One of the other cool things that we’re working on and that we’re leveraging is that within Columbus is that some large employers like Nationwide Insurance, Cardinal Health, and others have joined to something called the Columbus Collaboratory where seven large employers within Columbus are coming together to share best practices and how they do things around two different areas: one is cyber security and the other is enterprise analytics. We’re a part of that, and it’s been interesting to work with companies that have been really successful either in the retail world or in the financial sector. We understand how they’re composed and what kind of procedures they put in place, and then potentially we can leverage maybe some best practices, data models, and those sort of things going forward. Otherwise, we wouldn’t have some of this sort of information sort of the data at our fingertips. So it’s something that’s going on as well right now, and we’re looking forward to seeing how we can gain improvements from that.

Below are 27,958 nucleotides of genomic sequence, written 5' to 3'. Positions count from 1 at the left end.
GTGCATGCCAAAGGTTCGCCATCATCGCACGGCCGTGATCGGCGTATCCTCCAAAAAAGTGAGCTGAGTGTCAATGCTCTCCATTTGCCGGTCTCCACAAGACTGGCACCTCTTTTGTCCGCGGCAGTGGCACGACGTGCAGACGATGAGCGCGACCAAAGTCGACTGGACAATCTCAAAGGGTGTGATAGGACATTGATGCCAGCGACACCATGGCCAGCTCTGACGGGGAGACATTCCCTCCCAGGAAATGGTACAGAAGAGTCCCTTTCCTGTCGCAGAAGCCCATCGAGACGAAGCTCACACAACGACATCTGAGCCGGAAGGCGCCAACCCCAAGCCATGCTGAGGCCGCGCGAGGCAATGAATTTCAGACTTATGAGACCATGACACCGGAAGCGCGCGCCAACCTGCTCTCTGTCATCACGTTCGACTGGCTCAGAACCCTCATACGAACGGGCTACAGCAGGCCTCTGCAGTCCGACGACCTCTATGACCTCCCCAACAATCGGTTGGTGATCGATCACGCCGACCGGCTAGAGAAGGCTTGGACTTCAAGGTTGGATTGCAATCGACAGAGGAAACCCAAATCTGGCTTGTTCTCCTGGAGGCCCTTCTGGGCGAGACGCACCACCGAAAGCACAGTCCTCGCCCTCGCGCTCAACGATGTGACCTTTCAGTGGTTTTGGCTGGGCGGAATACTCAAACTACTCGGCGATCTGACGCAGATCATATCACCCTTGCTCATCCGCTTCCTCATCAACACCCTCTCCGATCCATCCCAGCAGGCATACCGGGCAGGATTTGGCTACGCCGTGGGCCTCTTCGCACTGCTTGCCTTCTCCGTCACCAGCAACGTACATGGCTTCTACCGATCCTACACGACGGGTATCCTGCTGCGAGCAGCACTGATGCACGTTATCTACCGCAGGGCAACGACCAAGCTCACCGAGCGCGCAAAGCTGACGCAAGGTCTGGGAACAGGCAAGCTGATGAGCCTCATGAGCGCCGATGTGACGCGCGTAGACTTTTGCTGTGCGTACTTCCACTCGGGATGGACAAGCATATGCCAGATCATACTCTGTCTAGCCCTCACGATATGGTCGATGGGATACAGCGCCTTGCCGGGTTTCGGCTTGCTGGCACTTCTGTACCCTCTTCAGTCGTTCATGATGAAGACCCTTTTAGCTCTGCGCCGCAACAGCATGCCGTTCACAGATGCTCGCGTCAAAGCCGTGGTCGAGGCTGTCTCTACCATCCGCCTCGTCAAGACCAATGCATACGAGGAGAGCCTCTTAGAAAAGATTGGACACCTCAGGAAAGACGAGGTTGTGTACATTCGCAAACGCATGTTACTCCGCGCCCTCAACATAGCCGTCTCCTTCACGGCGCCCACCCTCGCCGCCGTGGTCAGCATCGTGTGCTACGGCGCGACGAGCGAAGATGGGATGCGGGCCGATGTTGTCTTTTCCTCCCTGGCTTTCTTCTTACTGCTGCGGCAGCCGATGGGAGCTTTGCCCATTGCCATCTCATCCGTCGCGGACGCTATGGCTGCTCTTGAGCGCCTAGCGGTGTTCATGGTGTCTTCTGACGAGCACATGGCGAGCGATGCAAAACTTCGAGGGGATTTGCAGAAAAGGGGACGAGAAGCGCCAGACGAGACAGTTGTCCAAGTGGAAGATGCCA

Gamble: That’s a really interesting idea just to get that outside perspective. Even if you’re dealing with different concerns, I’m sure it helps to get that outside take and maybe think of some things a little bit differently.
Elley: Some things are different, but some things are the same. Some of these organizations have huge helpdesk centers with all sorts of analytics at how people manage and maintain and operationalize and improve their service centers. Those are things we all can learn from. It doesn’t matter if you’re in retail, if you’re in healthcare, if you’re in the financial sector, or what. There are things we do very similarly, but we can learn from each other. So there are some advantages to it even though we’re not in the same industry.
Gamble: You mentioned before that innovation falls under your purview. I would think that’s another area where you can definitely take some pieces here and there from other industries.